Economists estimate that universal high-speed internet access could improve the U.S. economy by $160 billion a year. Another way to look at this scenario is that investing in closing the digital divide is an investment in the U.S. economy that will pay dividends for at least the next 50 years and likely longer.
The U.S. Economy Is in a Transitional Phase
The current estimate is that one-fifth of all paid workdays will take place remotely by the end of the pandemic, and that number will likely grow as the economy continues to recover. It is worth noting that the economy was trending in this direction even before the pandemic, but there is little doubt that lockdowns and other logistical challenges certainly sped up the transition. In doing so, the pandemic shined a spotlight on the fact that the U.S. Internet infrastructure is absolutely not where it needs to be.
Survey of Working Arrangements and Attitudes
Supporting these theories is an ongoing survey conducted by the Mexico Autonomous Institute of Technology. The research project is called the Survey of Working Arrangements and Attitudes and now encompasses responses from more than 40,000 working-age adults who have been surveyed. The survey deals with all facets of working from home, including disposition and productivity. The research also factors in the plans of the companies who employ these people. It is through this data that the researchers are able to estimate the percentage of remote workdays and how much earnings could increase—both on an individual level and as a nation as whole. While the annual GDP would increase by $160 billion with the proper resources, most workers would increase their earnings by more than 1%.
The Role of High-Speed Internet
U.S. economists have been warning politicians for some time that our country has an Internet problem. The digital divide as it called is limiting how much rural America can contribute to the economy. It is also limiting the presence of tech jobs in this area. It is restricting the education opportunities of rural children, and it is playing a role in why there is currently a tech workforce shortage in the U.S.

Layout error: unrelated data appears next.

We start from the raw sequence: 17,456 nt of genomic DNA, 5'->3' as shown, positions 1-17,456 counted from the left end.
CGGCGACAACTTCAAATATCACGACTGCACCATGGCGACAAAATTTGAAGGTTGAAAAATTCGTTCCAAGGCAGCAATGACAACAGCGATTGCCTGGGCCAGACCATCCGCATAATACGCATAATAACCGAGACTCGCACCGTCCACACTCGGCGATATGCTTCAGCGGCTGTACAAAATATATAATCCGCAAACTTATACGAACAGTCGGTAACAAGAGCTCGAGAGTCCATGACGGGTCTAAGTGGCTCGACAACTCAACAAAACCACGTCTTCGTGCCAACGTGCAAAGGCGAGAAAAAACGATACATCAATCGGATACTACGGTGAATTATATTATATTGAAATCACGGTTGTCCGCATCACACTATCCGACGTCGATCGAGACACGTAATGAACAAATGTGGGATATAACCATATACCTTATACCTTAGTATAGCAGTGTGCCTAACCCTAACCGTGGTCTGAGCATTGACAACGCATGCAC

Among those surveyed, about 25 percent stated that they did not have reliable access to high-speed Internet. Those people were asked how much their productivity would increase if they did. About 33% indicated a 5% increase, 28% indicated a 10% gain and 17% estimated a 20% jump. But the estimates that the GDP would increase $160 billion annually were based on more than just perception. In addition, the researchers are forthright about not estimating the cost to provide universal broadband internet.
Closing the Digital Divide Is Expensive
Providing high-speed internet to all is not a cheap endeavor. In fact, it often costs $25,000 or more per single mile, and there are many miles to go. There was once hope that the private internet service providers would eventually reach these areas. The ISPs may eventually get there, but it is clear at this point they will not do it on the schedule that the country requires from an economic standpoint.
The federal government is working to help the states. The CARES act includes millions of dollars that are available via grants to municipal ISPs. Private ISPs and public-private partnerships that are striving to expand into underserved areas. More recently, the infrastructure bill was passed, and that includes up to $65 billion to be used to expand Internet infrastructure. That investment will be significant, but even that will likely not be enough to close the digital divide in the time frame in which we need it.